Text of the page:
Despite my inner grumbling, this variation of strategies taught me an incredibly important lesson: know your audience. In the years that have lapsed since I earned my degree in creative writing, I have often encountered situations wherein I (with far less grumbling) have had to adapt my writing style strategy to suit a particular audience, be it a boss, a particular judge, a group of attorneys, a friend, my family or a legal periodical publisher. I have found that sometimes I need to be more Hemingway, sometimes Faulkner, sometimes entirely something else.
Being adaptable is crucial in litigation. Sometimes the best strategy is to go on an immediate attack, file an immediate motion to dismiss, put immediate settlement pressure on an opponent. Sometimes a far longer approach is warranted, involving a detailed discovery process. We as a practice group always strive to pick the best strategy to suit each case that hits our desks, while remembering that no matter which strategy we choose, we always work towards the ultimate goal.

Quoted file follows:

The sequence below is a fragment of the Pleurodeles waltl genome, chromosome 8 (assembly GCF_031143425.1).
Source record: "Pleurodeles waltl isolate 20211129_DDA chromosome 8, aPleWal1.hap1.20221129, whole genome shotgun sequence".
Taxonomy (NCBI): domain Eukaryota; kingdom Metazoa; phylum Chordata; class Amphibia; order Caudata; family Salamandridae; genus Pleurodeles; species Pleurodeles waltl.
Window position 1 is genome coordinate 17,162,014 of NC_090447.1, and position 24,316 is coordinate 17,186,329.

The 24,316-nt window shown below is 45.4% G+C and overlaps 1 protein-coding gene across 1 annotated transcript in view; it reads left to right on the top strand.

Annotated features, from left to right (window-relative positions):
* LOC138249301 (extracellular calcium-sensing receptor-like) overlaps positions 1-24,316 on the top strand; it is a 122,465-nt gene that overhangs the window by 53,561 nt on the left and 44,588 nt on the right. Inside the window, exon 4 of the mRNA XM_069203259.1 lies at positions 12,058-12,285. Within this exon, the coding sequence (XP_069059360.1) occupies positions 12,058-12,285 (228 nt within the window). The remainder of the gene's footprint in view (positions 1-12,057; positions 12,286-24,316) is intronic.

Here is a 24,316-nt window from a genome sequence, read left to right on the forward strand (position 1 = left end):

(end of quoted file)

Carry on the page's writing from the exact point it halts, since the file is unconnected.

In other words, in the case of Hemingway v. Faulkner, both writers win in different circumstances. Although I’ve always been far more partial to Vonnegut, myself.
In our second article this month, Richard Mitchell discusses liability of private entities in a unique context: Contracting with Public Entities; Can Liability Spill Over?